Title
Quantifying the effect of repetitive transcranial magnetic stimulation in the rat brain by <tex>$\mu$</tex>SPECT CBF scansQuantifying the effect of repetitive transcranial magnetic stimulation in the rat brain by <tex>$\mu$</tex>SPECT CBF scans
Author
Faculty/Department
Faculty of Medicine and Health Sciences
Research group
Molecular Imaging, Pathology, Radiotherapy & Oncology (MIPRO)
Publication type
article
Publication
Subject
Human medicine
Source (journal)
Brain stimulation
Volume/pages
6(2013):4, p. 554-562
ISSN
1935-861X
ISI
000322292600013
Carrier
E
Target language
English (eng)
Full text (Publishers DOI)
Affiliation
University of Antwerp
Abstract
Background: Repetitive transcranial magnetic stimulation (rTMS) is used to treat neurological and psychiatric disorders such as depression and addiction amongst others. Neuro-imaging by means of SPECT is a non-invasive manner of evaluating regional cerebral blood flow (rCBF) changes, which are assumed to reflect changes in neural activity. Objective: rCBF changes induced by rTMS are evaluated by comparing stimulation on/off in different stimulation paradigms using microSPECT of the rat brain. Methods: Rats (n = 6) were injected with 10 mCi of Tc-99m-HMPAO during application of two rTMS paradigms (1 Hz and 10 Hz, 1430 A at each wing of a 20 mm figure-of-eight coil) and sham. SPM- and VOI-based analysis was performed. Results: rTMS caused widespread significant hypoperfusion throughout the entire rat brain. Differences in spatial extent and intensity of hypoperfusion were observed between both stimulation paradigms: 1 Hz caused significant hypoperfusion (P < 0.05) in 11.9% of rat brain volume while 10 Hz caused this in 23.5%; the minimal t-value induced by 1 Hz was -24.77 while this was -17.98 due to 10 Hz. Maximal percentage of hypoperfused volume due to 1 Hz and 10 Hz was reached at tissue experiencing 0.03-0.15 V/m. Conclusion: High-frequency (10 Hz) stimulation causes more widespread hypoperfusion, while 1 Hz induces more pronounced hypoperfusion. The effect of rTMS is highly dependent on the electric field strength in the brain tissue induced by the TMS coil. This innovative imaging approach can be used as a fast screening tool in quantifying and evaluating the effect of various stimulation paradigms and coil designs for TMS and offers a means for research and development. (C) 2013 Elsevier Inc. All rights reserved.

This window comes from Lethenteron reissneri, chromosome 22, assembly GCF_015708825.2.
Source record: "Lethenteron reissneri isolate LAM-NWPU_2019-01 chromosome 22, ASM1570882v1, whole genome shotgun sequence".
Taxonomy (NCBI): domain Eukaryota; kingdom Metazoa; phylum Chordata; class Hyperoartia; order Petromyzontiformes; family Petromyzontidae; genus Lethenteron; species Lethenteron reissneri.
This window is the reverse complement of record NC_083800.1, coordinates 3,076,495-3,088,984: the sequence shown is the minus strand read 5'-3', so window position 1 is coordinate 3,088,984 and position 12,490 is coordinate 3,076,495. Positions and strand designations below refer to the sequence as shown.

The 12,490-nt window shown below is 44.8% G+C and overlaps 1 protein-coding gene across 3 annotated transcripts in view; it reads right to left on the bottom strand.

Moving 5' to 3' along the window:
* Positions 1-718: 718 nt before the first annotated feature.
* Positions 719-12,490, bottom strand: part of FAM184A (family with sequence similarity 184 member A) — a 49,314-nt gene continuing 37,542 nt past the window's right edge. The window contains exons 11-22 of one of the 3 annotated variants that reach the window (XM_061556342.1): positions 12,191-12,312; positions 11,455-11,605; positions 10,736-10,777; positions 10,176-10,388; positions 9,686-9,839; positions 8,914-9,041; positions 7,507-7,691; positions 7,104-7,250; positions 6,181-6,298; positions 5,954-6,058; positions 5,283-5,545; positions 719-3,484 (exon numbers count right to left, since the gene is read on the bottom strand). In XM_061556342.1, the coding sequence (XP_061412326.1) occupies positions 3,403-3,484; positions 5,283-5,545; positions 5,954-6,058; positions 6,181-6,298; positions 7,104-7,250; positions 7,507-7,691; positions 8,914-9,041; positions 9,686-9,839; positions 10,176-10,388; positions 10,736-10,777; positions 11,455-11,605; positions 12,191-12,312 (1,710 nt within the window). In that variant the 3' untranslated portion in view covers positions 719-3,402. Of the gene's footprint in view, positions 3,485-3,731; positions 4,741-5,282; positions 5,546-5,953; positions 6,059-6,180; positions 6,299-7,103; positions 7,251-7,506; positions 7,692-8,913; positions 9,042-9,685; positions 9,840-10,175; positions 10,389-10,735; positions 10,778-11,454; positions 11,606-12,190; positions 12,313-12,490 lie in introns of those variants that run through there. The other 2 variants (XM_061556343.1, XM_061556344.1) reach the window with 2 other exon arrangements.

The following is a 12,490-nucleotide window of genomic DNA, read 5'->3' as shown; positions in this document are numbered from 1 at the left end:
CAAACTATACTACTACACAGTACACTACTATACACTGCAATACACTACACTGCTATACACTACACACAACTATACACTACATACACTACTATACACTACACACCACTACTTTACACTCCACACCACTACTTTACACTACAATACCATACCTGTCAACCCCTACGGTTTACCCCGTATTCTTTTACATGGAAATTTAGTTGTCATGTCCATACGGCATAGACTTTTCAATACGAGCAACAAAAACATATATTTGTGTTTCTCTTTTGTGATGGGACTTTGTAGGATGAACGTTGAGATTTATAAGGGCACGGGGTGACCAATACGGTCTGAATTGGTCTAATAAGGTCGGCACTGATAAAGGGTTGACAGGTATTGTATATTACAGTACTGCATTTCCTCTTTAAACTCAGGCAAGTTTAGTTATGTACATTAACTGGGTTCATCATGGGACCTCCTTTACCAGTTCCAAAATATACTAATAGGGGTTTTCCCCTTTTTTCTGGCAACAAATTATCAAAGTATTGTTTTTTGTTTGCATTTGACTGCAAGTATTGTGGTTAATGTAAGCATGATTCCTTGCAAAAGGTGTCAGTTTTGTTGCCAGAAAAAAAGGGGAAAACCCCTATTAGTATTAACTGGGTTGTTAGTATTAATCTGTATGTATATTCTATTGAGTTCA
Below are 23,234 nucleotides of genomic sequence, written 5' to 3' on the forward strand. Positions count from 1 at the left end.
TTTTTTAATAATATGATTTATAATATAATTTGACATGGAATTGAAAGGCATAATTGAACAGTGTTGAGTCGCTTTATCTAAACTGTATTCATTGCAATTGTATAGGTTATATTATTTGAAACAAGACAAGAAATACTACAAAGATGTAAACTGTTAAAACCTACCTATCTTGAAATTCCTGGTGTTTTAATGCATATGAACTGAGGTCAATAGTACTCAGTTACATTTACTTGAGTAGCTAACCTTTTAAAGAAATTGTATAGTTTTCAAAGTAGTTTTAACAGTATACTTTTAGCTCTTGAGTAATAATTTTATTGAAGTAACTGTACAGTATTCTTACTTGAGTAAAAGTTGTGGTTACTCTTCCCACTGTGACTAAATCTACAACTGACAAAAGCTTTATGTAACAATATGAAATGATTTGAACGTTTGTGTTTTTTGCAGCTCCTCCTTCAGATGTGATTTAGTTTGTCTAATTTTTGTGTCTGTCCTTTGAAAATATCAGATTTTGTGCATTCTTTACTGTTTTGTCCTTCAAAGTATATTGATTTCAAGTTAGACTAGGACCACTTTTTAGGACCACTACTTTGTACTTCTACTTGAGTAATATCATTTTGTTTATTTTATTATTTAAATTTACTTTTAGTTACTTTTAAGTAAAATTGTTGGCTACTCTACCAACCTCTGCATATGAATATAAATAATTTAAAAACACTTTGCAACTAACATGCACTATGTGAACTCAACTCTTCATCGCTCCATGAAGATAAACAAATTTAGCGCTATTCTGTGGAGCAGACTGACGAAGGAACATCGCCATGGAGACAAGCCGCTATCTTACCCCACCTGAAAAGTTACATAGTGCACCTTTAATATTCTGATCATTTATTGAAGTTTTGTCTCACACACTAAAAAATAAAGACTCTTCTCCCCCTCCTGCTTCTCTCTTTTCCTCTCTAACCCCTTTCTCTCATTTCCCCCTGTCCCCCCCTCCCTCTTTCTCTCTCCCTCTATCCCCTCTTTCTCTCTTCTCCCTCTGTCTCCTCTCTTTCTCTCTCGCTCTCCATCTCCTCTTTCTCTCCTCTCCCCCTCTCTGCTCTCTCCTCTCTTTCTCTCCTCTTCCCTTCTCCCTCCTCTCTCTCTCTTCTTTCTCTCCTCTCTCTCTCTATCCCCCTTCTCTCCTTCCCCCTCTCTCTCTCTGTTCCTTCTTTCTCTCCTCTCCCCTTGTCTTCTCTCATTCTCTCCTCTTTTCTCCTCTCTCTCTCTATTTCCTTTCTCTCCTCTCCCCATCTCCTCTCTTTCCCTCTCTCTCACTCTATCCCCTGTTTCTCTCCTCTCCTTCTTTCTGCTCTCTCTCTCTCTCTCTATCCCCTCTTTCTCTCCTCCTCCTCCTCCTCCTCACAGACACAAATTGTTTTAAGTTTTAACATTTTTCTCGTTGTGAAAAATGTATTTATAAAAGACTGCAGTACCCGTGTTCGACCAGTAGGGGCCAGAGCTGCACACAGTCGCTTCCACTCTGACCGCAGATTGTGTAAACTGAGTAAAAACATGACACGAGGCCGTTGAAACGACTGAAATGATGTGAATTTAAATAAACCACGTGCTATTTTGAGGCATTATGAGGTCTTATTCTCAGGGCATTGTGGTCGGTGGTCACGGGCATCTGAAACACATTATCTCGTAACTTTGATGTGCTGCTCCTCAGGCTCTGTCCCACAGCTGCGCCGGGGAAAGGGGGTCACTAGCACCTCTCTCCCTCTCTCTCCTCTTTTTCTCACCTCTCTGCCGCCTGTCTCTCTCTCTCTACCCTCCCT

E-info
https://repository.uantwerpen.be/docman/iruaauth/716f75/d9e5371.pdf
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